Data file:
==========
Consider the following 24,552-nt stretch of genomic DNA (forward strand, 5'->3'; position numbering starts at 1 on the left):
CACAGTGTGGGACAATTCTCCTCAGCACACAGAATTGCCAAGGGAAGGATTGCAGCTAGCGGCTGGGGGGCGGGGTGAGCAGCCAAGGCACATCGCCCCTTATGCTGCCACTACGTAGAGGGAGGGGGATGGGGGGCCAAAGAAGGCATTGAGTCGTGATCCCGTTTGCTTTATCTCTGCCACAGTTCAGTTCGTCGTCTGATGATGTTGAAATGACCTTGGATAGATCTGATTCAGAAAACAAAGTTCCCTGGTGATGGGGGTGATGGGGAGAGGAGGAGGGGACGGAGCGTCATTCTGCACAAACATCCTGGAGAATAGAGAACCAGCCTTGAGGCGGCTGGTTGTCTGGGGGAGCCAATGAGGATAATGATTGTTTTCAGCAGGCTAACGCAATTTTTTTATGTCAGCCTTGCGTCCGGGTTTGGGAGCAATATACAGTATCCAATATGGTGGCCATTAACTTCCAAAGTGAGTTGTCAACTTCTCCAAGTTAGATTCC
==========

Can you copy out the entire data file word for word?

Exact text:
Consider the following 24,552-nt stretch of genomic DNA (forward strand, 5'->3'; position numbering starts at 1 on the left):
CACAGTGTGGGACAATTCTCCTCAGCACACAGAATTGCCAAGGGAAGGATTGCAGCTAGCGGCTGGGGGGCGGGGTGAGCAGCCAAGGCACATCGCCCCTTATGCTGCCACTACGTAGAGGGAGGGGGATGGGGGGCCAAAGAAGGCATTGAGTCGTGATCCCGTTTGCTTTATCTCTGCCACAGTTCAGTTCGTCGTCTGATGATGTTGAAATGACCTTGGATAGATCTGATTCAGAAAACAAAGTTCCCTGGTGATGGGGGTGATGGGGAGAGGAGGAGGGGACGGAGCGTCATTCTGCACAAACATCCTGGAGAATAGAGAACCAGCCTTGAGGCGGCTGGTTGTCTGGGGGAGCCAATGAGGATAATGATTGTTTTCAGCAGGCTAACGCAATTTTTTTATGTCAGCCTTGCGTCCGGGTTTGGGAGCAATATACAGTATCCAATATGGTGGCCATTAACTTCCAAAGTGAGTTGTCAACTTCTCCAAGTTAGATTCC